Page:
Current Biology : CB. Feb, 2010 | Pubmed ID: 20045327
The recovery of DNA sequences from early modern humans (EMHs) could shed light on their interactions with archaic groups such as Neandertals and their relationships to current human populations. However, such experiments are highly problematic because present-day human DNA frequently contaminates bones [1, 2]. For example, in a recent study of mitochondrial (mt) DNA from Neolithic European skeletons, sequence variants were only taken as authentic if they were absent or rare in the present population, whereas others had to be discounted as possible contamination [3, 4]. This limits analysis to EMH individuals carrying rare sequences and thus yields a biased view of the ancient gene pool. Other approaches of identifying contaminating DNA, such as genotyping all individuals who have come into contact with a sample, restrict analyses to specimens where this is possible [5, 6] and do not exclude all possible sources of contamination. By studying mtDNA in Neandertal remains, where contamination and endogenous DNA can be distinguished by sequence, we show that fragmentation patterns and nucleotide misincorporations can be used to gauge authenticity of ancient DNA sequences. We use these features to determine a complete mtDNA sequence from a approximately 30,000-year-old EMH from the Kostenki 14 site in Russia.
Science (New York, N.Y.). May, 2010 | Pubmed ID: 20448178
Neandertals, the closest evolutionary relatives of present-day humans, lived in large parts of Europe and western Asia before disappearing 30,000 years ago. We present a draft sequence of the Neandertal genome composed of more than 4 billion nucleotides from three individuals. Comparisons of the Neandertal genome to the genomes of five present-day humans from different parts of the world identify a number of genomic regions that may have been affected by positive selection in ancestral modern humans, including genes involved in metabolism and in cognitive and skeletal development. We show that Neandertals shared more genetic variants with present-day humans in Eurasia than with present-day humans in sub-Saharan Africa, suggesting that gene flow from Neandertals into the ancestors of non-Africans occurred before the divergence of Eurasian groups from each other.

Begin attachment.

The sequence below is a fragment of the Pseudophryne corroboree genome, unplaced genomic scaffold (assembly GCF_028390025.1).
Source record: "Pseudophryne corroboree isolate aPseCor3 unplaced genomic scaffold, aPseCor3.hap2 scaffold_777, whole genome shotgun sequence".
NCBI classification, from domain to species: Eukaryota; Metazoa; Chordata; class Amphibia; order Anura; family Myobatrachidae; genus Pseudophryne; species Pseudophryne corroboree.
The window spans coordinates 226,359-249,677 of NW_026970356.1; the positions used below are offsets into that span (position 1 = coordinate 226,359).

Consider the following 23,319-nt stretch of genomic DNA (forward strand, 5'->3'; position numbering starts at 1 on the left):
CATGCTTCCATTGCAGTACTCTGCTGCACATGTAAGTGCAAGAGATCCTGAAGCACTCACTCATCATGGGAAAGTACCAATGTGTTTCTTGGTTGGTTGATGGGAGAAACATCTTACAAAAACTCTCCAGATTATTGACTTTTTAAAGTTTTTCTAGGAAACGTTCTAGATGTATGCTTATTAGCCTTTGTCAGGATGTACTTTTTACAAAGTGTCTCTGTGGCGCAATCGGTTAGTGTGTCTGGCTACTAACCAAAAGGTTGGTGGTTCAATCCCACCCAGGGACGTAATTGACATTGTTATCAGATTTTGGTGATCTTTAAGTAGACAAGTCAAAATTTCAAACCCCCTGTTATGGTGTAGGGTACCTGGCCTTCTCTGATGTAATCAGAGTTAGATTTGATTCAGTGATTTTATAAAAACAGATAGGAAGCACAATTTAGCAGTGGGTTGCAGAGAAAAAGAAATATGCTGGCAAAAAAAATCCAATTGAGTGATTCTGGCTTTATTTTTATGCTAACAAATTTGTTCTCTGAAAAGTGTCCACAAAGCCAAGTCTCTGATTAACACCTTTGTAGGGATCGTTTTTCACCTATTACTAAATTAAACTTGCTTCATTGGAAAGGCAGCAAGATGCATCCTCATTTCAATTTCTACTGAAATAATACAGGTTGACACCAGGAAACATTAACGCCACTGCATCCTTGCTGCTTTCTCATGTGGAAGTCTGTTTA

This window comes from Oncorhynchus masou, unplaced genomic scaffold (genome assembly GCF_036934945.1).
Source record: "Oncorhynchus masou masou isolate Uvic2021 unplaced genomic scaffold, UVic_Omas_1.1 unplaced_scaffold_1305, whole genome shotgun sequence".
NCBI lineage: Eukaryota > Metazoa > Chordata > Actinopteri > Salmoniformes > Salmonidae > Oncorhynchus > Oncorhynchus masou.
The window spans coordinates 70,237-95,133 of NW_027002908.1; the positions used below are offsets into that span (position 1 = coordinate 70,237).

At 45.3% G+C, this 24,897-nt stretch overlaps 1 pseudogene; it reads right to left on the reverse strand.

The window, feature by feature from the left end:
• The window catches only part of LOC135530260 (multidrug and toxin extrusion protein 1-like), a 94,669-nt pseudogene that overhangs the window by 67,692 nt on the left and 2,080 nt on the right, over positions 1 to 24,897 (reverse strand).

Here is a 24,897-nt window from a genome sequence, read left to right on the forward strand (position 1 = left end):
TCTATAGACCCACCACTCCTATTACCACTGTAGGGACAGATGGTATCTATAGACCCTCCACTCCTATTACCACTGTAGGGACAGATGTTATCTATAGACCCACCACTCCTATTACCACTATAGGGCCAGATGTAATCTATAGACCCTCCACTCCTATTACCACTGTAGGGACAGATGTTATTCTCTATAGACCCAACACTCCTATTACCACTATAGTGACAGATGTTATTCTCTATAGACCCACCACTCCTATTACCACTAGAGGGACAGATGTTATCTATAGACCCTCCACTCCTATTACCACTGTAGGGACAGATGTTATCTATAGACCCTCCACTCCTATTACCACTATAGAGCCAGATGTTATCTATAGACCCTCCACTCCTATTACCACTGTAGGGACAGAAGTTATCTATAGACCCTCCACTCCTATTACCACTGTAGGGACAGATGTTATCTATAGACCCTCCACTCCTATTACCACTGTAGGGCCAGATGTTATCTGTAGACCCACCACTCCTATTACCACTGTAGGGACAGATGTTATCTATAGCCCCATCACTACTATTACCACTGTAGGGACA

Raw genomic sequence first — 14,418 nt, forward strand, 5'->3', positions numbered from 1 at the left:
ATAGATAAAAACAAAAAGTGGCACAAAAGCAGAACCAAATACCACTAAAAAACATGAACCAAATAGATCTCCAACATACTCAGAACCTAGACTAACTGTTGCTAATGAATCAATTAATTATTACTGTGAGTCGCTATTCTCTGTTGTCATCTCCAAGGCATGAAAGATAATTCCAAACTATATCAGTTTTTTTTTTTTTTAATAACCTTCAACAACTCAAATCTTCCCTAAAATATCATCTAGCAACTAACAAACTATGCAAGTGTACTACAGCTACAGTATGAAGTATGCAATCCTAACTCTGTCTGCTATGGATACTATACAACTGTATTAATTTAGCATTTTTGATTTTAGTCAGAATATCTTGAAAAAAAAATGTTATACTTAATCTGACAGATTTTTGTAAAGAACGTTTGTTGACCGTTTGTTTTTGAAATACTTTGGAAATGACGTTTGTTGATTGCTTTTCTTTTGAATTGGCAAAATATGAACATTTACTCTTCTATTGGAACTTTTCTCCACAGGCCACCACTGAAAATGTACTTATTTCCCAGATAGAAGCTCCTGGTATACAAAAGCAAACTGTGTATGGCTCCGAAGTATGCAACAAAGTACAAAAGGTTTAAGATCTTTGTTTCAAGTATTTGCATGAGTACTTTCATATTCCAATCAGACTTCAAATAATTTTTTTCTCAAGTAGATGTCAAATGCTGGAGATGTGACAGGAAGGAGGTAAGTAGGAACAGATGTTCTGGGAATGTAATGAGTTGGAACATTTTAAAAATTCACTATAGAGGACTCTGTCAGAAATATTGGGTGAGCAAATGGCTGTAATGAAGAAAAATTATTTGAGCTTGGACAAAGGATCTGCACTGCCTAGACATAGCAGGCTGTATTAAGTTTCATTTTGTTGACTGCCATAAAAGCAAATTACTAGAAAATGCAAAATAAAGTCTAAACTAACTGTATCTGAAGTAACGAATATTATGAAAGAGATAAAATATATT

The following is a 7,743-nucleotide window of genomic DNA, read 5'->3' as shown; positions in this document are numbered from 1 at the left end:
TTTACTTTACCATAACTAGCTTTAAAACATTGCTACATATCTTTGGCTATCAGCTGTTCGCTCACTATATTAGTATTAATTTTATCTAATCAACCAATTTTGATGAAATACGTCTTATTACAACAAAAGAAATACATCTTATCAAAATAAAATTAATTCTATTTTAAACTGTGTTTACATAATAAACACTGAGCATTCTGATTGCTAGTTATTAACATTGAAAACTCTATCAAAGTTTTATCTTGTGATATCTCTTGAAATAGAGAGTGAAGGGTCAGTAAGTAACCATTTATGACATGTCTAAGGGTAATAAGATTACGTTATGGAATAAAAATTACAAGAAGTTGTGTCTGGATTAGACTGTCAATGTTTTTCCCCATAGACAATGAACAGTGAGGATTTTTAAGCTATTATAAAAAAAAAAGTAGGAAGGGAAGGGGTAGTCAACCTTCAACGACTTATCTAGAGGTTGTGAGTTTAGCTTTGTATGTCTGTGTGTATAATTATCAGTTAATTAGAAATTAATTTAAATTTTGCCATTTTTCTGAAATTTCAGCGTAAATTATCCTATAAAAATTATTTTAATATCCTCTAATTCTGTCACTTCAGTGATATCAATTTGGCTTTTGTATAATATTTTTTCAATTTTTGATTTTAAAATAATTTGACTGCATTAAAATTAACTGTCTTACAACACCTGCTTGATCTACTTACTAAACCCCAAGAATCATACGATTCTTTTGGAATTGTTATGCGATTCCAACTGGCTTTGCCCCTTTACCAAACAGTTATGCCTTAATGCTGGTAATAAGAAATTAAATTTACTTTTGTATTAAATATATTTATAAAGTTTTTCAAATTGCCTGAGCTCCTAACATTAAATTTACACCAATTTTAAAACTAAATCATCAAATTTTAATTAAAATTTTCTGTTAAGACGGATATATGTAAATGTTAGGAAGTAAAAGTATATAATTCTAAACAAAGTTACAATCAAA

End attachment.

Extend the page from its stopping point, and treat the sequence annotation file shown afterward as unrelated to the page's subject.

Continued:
Science (New York, N.Y.). May, 2010 | Pubmed ID: 20448179
It is now possible to perform whole-genome shotgun sequencing as well as capture of specific genomic regions for extinct organisms. However, targeted resequencing of large parts of nuclear genomes has yet to be demonstrated for ancient DNA. Here we show that hybridization capture on microarrays can successfully recover more than a megabase of target regions from Neandertal DNA even in the presence of approximately 99.8% microbial DNA. Using this approach, we have sequenced approximately 14,000 protein-coding positions inferred to have changed on the human lineage since the last common ancestor shared with chimpanzees. By generating the sequence of one Neandertal and 50 present-day humans at these positions, we have identified 88 amino acid substitutions that have become fixed in humans since our divergence from the Neandertals.
PloS One. 2010 | Pubmed ID: 21103372
To utilize the power of high-throughput sequencers, target enrichment methods have been developed. The majority of these require reagents and equipment that are only available from commercial vendors and are not suitable for the targets that are a few kilobases in length.
Nature. Dec, 2010 | Pubmed ID: 21179161
Using DNA extracted from a finger bone found in Denisova Cave in southern Siberia, we have sequenced the genome of an archaic hominin to about 1.9-fold coverage. This individual is from a group that shares a common origin with Neanderthals. This population was not involved in the putative gene flow from Neanderthals into Eurasians; however, the data suggest that it contributed 4-6% of its genetic material to the genomes of present-day Melanesians. We designate this hominin population 'Denisovans' and suggest that it may have been widespread in Asia during the Late Pleistocene epoch. A tooth found in Denisova Cave carries a mitochondrial genome highly similar to that of the finger bone. This tooth shares no derived morphological features with Neanderthals or modern humans, further indicating that Denisovans have an evolutionary history distinct from Neanderthals and modern humans.